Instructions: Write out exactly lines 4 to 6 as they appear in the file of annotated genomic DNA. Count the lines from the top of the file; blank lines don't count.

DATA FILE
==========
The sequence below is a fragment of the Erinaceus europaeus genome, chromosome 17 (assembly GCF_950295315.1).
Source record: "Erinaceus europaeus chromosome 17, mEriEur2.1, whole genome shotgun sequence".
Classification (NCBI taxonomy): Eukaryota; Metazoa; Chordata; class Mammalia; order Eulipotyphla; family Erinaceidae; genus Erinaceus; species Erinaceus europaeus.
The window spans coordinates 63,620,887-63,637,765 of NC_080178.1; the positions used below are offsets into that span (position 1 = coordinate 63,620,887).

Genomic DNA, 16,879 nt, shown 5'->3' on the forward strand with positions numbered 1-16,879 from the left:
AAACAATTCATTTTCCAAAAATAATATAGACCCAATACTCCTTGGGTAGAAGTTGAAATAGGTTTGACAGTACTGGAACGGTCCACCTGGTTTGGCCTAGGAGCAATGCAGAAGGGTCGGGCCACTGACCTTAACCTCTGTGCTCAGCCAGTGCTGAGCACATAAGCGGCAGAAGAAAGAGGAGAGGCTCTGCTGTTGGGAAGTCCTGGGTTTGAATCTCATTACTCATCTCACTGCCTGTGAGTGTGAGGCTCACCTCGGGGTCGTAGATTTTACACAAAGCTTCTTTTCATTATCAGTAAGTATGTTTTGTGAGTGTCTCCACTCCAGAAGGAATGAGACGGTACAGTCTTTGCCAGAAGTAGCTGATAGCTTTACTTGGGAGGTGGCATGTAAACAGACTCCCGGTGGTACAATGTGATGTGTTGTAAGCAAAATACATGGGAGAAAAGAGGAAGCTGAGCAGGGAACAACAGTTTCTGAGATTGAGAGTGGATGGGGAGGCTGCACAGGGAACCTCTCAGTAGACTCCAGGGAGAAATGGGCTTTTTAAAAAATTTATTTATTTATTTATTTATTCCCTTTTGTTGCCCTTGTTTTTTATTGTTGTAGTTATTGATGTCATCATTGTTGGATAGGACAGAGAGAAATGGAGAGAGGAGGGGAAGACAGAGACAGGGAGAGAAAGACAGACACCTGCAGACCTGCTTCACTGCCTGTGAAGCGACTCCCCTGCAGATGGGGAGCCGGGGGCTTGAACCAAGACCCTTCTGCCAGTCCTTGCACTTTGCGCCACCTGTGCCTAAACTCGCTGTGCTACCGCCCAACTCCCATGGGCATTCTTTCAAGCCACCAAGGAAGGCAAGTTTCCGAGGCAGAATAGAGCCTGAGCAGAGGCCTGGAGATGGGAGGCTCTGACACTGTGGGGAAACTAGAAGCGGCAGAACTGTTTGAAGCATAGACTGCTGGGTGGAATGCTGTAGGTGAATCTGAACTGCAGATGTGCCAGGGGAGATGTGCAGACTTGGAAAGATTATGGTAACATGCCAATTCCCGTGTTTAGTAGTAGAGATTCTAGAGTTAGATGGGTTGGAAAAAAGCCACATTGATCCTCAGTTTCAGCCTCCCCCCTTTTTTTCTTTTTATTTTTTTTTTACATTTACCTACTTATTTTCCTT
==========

The window spans coordinates 63,620,887-63,637,765 of NC_080178.1; the positions used below are offsets into that span (position 1 = coordinate 63,620,887).

Genomic DNA, 16,879 nt, shown 5'->3' on the forward strand with positions numbered 1-16,879 from the left:
AAACAATTCATTTTCCAAAAATAATATAGACCCAATACTCCTTGGGTAGAAGTTGAAATAGGTTTGACAGTACTGGAACGGTCCACCTGGTTTGGCCTAGGAGCAATGCAGAAGGGTCGGGCCACTGACCTTAACCTCTGTGCTCAGCCAGTGCTGAGCACATAAGCGGCAGAAGAAAGAGGAGAGGCTCTGCTGTTGGGAAGTCCTGGGTTTGAATCTCATTACTCATCTCACTGCCTGTGAGTGTGAGGCTCACCTCGGGGTCGTAGATTTTACACAAAGCTTCTTTTCATTATCAGTAAGTATGTTTTGTGAGTGTCTCCACTCCAGAAGGAATGAGACGGTACAGTCTTTGCCAGAAGTAGCTGATAGCTTTACTTGGGAGGTGGCATGTAAACAGACTCCCGGTGGTACAATGTGATGTGTTGTAAGCAAAATACATGGGAGAAAAGAGGAAGCTGAGCAGGGAACAACAGTTTCTGAGATTGAGAGTGGATGGGGAGGCTGCACAGGGAACCTCTCAGTAGACTCCAGGGAGAAATGGGCTTTTTAAAAAATTTATTTATTTATTTATTTATTCCCTTTTGTTGCCCTTGTTTTTTATTGTTGTAGTTATTGATGTCATCATTGTTGGATAGGACAGAGAGAAATGGAGAGAGGAGGGGAAGACAGAGACAGGGAGAGAAAGACAGACACCTGCAGACCTGCTTCACTGCCTGTGAAGCGACTCCCCTGCAGATGGGGAGCCGGGGGCTTGAACCAAGACCCTTCTGCCAGTCCTTGCACTTTGCGCCACCTGTGCCTAAACTCGCTGTGCTACCGCCCAACTCCCATGGGCATTCTTTCAAGCCACCAAGGAAGGCAAGTTTCCGAGGCAGAATAGAGCCTGAGCAGAGGCCTGGAGATGGGAGGCTCTGACACTGTGGGGAAACTAGAAGCGGCAGAACTGTTTGAAGCATAGACTGCTGGGTGGAATGCTGTAGGTGAATCTGAACTGCAGATGTGCCAGGGGAGATGTGCAGACTTGGAAAGATTATGGTAACATGCCAATTCCCGTGTTTAGTAGTAGAGATTCTAGAGTTAGATGGGTTGGAAAAAAGCCACATTGATCCTCAGTTTCAGCCTCCCCCCTTTTTTTCTTTTTATTTTTTTTTTACATTTACCTACTTATTTTCCTT